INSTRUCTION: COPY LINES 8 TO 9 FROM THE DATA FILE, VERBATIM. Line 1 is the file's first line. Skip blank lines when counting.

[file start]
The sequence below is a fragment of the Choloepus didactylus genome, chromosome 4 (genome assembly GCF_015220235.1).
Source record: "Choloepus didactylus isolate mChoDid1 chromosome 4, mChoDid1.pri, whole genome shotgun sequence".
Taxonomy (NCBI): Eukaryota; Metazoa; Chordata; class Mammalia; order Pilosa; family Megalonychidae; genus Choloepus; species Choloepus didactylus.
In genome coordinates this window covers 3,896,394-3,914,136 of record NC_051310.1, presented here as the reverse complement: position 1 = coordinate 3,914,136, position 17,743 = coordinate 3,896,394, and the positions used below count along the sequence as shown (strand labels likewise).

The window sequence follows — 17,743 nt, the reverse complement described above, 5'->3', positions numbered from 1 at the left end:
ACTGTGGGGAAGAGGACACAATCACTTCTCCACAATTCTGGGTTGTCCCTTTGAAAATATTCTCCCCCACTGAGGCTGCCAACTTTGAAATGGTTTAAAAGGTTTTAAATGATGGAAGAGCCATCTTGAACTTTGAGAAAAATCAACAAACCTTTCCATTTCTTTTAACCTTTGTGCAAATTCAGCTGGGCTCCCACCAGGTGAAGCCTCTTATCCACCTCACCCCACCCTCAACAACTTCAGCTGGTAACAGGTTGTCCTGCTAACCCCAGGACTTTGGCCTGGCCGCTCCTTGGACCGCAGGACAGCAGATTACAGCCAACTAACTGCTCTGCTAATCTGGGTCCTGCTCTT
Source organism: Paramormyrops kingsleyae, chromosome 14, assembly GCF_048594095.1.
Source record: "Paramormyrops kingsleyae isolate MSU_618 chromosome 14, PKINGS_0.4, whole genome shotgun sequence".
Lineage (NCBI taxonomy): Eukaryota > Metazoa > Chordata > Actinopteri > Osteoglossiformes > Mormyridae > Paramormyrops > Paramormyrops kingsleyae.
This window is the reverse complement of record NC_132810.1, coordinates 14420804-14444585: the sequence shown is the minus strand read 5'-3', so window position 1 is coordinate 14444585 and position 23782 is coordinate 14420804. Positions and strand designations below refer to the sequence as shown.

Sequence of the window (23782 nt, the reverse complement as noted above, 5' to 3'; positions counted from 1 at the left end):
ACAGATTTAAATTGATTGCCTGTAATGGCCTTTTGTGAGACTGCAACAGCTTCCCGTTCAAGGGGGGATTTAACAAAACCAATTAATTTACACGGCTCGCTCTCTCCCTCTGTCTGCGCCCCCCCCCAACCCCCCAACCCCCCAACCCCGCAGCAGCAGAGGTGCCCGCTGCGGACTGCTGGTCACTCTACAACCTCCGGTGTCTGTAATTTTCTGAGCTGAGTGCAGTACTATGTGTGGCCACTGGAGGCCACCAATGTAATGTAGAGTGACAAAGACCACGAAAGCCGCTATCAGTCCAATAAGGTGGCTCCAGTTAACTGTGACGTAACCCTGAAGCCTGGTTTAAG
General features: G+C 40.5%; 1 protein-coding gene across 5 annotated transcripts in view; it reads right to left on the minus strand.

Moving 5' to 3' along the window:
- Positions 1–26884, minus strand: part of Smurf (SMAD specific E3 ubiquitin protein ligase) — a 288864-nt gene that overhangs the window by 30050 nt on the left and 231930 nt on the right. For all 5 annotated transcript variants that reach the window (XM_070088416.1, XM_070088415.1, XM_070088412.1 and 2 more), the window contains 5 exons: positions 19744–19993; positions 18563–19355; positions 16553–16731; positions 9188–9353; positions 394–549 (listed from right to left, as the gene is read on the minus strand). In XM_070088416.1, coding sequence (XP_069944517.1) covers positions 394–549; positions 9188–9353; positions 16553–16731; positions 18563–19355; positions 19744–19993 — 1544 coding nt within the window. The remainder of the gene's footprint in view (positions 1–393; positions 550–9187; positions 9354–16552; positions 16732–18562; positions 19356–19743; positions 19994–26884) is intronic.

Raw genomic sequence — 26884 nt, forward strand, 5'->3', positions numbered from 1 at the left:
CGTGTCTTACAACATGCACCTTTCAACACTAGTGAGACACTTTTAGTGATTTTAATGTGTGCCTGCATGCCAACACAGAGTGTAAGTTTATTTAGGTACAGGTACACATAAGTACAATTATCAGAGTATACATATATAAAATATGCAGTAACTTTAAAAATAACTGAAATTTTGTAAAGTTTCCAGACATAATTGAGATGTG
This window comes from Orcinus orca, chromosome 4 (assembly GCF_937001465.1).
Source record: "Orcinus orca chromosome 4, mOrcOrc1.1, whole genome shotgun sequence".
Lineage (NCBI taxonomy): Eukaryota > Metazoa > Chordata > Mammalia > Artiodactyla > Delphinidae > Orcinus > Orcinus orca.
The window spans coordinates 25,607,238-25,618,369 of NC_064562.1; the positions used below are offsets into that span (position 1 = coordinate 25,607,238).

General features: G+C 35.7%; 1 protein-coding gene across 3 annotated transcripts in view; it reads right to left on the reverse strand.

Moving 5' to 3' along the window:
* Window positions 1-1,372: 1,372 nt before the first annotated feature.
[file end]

Source record: "Paramormyrops kingsleyae isolate MSU_618 chromosome 14, PKINGS_0.4, whole genome shotgun sequence".
Lineage (NCBI taxonomy): Eukaryota > Metazoa > Chordata > Actinopteri > Osteoglossiformes > Mormyridae > Paramormyrops > Paramormyrops kingsleyae.